I was 8 months into treatment the day I met a little girl with dark chocolate eyes that mimicked her mothers striking Greek features. There were no beds available, so the little girl and I were having chemo on the small couches by the nurses station.
When I asked the little girl’s long, thick hair, her mother exhaled their story like the rush of a waterfall. Awash with their journey, I was gifted one thing: hope.
As it turned out, the little girl had the same cancer I had, it had returned, and she was still alive.
She had been back at treatment for months.
Our conversation was interrupted by a scream that rang out from across the room. Immediately, the nurses moved with a swift stillness that demonstrated true mastery of their work. When the doctors ran over with a crash cart, everyone stopped.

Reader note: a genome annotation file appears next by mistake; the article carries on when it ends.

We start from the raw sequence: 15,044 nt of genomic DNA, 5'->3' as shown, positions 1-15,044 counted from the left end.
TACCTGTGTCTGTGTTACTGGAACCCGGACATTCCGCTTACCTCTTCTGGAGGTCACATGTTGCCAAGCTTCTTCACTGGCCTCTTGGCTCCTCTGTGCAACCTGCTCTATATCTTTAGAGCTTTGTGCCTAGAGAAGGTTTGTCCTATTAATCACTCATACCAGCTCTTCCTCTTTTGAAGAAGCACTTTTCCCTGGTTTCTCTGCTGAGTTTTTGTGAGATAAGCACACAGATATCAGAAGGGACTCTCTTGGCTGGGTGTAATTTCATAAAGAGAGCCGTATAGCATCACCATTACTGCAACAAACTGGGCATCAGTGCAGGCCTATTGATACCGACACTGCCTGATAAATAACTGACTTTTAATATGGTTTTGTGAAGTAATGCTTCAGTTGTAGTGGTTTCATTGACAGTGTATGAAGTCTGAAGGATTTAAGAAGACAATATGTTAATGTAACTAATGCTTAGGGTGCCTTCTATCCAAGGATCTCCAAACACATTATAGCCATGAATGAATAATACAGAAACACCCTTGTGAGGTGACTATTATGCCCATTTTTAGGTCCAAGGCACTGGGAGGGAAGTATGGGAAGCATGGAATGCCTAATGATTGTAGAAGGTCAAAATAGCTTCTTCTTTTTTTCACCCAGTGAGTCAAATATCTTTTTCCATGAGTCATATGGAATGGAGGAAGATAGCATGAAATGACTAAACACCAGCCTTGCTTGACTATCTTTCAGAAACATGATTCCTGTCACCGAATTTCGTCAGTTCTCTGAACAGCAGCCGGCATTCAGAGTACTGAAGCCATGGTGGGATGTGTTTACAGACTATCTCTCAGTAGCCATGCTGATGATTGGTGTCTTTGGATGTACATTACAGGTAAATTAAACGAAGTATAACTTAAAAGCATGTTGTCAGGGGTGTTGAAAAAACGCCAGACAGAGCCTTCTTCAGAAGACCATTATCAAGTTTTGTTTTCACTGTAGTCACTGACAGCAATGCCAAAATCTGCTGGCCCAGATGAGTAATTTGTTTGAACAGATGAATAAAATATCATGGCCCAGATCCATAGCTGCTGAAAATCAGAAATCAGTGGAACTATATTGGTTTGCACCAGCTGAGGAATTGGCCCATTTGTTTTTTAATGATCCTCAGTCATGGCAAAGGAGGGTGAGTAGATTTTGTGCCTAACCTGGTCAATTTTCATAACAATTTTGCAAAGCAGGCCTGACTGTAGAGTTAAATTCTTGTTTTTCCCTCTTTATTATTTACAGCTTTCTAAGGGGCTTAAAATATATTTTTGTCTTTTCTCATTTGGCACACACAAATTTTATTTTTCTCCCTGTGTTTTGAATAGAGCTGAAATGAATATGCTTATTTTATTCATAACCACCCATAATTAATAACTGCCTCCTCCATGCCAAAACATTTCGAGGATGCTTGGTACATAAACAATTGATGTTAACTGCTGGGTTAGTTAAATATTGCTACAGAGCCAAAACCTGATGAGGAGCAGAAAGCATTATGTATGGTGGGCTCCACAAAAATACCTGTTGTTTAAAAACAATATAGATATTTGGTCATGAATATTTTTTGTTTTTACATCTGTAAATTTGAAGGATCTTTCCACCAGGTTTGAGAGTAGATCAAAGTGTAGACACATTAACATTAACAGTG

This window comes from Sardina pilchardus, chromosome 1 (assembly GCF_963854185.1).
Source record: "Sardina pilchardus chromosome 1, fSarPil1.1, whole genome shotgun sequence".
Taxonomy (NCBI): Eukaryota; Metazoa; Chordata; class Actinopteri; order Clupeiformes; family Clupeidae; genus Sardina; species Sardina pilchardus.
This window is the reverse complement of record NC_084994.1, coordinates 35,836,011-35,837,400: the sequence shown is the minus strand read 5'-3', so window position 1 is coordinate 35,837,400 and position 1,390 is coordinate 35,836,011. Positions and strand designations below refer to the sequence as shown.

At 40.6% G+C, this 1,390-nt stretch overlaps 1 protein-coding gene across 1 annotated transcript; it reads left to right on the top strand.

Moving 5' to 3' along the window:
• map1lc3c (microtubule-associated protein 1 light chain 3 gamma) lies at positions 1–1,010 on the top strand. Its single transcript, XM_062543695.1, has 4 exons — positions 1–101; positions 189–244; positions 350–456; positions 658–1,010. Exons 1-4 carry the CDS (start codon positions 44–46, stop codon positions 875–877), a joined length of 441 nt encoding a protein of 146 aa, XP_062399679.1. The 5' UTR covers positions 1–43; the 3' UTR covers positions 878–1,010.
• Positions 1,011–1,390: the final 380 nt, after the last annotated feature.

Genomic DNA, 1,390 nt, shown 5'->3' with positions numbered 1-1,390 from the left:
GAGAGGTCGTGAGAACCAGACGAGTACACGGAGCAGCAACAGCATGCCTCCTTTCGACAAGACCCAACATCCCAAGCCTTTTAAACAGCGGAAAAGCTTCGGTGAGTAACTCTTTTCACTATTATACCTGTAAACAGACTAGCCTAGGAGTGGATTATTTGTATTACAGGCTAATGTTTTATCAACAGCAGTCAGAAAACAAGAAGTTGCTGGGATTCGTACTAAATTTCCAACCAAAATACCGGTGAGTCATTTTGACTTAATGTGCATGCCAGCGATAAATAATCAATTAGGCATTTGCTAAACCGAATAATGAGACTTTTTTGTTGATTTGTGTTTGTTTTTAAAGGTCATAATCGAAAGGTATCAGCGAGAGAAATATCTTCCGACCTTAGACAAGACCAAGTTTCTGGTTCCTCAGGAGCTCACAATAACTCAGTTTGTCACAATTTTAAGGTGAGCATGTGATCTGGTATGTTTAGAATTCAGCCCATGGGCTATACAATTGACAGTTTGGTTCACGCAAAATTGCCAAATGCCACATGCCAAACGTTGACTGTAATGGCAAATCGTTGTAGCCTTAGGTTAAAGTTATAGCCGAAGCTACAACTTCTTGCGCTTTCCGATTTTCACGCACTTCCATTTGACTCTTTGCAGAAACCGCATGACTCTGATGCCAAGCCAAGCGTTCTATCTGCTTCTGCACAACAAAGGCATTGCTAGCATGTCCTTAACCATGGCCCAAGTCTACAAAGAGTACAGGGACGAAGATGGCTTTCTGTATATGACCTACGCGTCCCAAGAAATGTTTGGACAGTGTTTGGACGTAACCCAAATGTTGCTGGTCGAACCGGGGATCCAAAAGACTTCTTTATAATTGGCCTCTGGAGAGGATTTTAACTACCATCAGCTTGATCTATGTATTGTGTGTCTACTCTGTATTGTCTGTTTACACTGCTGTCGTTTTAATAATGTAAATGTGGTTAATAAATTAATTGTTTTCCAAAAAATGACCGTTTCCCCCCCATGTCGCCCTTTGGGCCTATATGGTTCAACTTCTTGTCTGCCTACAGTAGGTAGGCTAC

The stark silence was punctuated only by the murmurs of nurses and the sporadic ping of monitors and alarms.
I could almost hear the unspoken whimpers of the mother and father standing a few feet from the cart. Their arms intertwined, as if one was going to fall down a ravine if the other let go.
When the cart was wheeled away, the mother fell to the floor weeping into her hands. The father gently stroked her head, his eyes staring out into the void.
“Mom, you’re holding me too tight.” I looked over at the little girl who had so recently became my light. Her mother released the little girls arm, a silent tear streamed down her cheek.
I honor of Childhood Cancer Awareness Month, I am posting about my experiences as an adult patient of a pediatric cancer.